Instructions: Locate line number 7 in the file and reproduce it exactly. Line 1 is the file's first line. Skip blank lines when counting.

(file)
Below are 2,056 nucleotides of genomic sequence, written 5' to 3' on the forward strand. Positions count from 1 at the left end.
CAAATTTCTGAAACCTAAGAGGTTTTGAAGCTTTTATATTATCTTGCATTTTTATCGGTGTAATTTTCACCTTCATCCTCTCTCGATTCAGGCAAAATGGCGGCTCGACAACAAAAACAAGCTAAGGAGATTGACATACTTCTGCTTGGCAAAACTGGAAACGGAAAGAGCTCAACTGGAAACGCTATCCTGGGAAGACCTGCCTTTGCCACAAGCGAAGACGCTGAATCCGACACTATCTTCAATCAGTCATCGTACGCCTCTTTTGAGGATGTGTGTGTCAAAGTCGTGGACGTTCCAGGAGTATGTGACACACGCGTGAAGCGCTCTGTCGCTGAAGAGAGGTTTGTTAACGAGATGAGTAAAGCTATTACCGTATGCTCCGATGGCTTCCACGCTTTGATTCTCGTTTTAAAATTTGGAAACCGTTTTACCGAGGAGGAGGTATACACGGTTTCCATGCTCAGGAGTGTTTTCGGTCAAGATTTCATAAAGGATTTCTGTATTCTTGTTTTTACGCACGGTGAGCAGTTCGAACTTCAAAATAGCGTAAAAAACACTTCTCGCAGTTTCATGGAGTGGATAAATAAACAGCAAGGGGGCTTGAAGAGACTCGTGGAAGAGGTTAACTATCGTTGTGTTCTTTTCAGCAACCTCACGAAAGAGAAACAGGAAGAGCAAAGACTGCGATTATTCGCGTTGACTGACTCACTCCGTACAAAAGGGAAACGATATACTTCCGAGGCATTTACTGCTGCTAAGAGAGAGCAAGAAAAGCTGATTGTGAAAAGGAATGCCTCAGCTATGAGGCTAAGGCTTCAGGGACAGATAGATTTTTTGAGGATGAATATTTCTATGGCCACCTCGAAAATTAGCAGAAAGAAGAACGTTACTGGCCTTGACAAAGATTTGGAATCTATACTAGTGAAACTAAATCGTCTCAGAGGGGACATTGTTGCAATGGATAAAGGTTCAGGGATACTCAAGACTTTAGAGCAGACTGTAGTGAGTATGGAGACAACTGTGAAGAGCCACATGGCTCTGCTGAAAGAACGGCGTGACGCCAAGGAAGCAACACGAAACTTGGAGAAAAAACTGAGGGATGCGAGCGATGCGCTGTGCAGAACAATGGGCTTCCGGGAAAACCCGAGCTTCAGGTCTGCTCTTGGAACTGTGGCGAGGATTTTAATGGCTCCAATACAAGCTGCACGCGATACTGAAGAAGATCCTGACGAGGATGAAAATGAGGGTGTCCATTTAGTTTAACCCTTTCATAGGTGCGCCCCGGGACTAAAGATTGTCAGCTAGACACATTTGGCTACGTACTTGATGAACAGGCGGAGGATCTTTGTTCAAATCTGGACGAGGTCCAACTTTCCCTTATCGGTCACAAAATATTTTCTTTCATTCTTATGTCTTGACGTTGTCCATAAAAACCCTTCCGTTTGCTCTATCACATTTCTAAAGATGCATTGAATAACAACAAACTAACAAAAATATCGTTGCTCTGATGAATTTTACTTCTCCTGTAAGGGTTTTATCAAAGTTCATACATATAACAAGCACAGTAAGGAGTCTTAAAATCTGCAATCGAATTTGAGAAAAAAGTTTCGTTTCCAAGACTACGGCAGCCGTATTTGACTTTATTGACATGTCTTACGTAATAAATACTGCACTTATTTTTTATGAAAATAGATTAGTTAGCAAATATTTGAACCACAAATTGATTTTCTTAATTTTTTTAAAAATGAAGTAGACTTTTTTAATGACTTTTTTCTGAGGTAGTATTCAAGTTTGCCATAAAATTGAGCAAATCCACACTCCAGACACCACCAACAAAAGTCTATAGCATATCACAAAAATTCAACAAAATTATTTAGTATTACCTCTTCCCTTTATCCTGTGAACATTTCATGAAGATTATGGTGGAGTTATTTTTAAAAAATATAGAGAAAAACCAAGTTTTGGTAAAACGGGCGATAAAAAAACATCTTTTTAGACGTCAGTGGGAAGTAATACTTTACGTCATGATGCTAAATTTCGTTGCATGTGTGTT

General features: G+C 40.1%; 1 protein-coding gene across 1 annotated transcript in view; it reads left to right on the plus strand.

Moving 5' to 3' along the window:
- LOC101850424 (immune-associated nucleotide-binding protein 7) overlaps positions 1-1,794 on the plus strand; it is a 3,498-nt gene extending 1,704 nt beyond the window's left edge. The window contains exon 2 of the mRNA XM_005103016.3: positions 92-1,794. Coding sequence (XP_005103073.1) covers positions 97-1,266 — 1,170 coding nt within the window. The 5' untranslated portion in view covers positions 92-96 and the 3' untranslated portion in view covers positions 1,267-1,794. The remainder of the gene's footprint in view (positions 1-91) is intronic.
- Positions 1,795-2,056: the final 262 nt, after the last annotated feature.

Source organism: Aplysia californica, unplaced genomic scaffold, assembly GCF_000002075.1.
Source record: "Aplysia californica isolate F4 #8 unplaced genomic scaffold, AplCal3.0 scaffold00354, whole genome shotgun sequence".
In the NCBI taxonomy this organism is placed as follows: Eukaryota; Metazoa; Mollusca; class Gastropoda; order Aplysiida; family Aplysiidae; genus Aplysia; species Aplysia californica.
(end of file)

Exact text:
Source organism: Aplysia californica, unplaced genomic scaffold, assembly GCF_000002075.1.